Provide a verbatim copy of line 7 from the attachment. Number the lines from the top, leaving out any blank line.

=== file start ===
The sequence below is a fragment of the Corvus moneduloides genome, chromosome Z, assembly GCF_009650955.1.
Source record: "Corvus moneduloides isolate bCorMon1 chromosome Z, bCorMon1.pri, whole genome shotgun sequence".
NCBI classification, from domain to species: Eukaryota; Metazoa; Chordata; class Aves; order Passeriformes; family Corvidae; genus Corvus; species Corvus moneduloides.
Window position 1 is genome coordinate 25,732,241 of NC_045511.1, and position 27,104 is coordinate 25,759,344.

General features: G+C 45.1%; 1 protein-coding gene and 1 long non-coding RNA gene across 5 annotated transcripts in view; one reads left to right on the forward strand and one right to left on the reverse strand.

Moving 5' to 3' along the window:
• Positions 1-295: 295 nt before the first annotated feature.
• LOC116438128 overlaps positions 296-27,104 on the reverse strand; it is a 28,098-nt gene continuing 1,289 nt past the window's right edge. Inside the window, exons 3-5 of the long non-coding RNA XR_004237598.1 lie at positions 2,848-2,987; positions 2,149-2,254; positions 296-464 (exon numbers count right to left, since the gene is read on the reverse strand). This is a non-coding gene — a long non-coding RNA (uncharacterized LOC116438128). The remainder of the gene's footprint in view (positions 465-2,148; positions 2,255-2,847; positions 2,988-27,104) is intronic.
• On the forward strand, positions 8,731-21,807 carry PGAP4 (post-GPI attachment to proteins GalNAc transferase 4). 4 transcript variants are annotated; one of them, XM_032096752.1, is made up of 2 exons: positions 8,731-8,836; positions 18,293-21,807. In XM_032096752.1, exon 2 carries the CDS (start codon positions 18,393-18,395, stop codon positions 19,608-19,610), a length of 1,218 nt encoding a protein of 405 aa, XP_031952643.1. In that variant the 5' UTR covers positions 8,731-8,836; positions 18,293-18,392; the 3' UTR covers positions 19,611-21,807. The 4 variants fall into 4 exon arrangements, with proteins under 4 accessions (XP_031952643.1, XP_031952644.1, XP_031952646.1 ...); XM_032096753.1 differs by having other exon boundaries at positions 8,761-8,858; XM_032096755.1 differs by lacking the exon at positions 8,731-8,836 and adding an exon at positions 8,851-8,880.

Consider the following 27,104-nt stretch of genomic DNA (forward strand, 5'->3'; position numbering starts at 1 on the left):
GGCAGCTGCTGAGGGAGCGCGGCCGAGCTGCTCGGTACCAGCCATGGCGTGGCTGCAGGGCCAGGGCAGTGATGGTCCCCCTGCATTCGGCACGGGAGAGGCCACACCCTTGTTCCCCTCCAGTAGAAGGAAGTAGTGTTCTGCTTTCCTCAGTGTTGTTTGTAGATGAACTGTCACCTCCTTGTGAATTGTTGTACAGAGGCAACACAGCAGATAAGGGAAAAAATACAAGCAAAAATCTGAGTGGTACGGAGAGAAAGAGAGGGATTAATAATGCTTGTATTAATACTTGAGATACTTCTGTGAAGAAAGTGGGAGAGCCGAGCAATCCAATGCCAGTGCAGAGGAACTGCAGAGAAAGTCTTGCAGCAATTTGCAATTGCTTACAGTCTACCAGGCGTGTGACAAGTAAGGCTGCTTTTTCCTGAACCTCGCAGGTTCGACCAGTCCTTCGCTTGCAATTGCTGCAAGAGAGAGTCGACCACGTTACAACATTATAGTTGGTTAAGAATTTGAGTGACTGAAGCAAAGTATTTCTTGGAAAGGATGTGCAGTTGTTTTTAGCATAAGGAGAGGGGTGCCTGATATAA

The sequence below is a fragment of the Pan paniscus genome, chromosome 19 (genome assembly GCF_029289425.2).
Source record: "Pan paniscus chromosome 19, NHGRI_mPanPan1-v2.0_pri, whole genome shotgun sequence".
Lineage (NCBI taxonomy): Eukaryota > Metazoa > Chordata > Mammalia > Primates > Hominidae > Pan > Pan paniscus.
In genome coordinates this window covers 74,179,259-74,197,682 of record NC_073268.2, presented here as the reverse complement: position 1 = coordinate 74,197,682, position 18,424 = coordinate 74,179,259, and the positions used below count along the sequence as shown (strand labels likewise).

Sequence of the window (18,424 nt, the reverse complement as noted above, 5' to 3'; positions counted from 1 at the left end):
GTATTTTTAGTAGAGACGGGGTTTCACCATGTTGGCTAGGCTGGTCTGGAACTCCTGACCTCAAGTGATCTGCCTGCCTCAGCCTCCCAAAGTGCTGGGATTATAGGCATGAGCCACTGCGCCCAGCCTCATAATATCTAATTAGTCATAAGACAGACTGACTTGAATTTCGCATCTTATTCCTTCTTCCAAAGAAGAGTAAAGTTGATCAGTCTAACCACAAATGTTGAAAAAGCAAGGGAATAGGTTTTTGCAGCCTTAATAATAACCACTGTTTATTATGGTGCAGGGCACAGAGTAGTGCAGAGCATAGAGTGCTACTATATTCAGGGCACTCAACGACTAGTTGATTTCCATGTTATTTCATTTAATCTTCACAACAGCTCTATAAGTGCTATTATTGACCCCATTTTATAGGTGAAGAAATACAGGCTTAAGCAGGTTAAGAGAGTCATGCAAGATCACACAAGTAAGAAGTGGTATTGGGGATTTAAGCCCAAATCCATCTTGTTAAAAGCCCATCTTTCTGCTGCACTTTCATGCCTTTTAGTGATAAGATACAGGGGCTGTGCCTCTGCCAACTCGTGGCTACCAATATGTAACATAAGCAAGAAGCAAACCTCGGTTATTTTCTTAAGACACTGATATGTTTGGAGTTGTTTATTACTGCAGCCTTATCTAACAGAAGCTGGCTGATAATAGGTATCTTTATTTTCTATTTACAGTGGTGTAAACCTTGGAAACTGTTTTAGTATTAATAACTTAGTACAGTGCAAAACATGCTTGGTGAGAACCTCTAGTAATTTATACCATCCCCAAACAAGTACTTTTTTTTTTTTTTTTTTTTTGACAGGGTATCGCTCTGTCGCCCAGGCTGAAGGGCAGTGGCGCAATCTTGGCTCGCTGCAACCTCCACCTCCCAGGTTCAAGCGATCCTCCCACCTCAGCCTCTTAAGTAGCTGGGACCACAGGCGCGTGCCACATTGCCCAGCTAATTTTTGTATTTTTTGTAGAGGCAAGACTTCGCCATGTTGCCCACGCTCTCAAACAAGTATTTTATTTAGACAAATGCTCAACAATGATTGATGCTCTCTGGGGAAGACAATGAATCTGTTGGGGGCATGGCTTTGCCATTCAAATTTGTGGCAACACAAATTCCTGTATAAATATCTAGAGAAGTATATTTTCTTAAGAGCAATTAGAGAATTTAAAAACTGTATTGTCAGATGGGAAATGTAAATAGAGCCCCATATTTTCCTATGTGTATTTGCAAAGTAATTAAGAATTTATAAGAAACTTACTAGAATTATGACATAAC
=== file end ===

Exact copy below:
• Positions 1-295: 295 nt before the first annotated feature.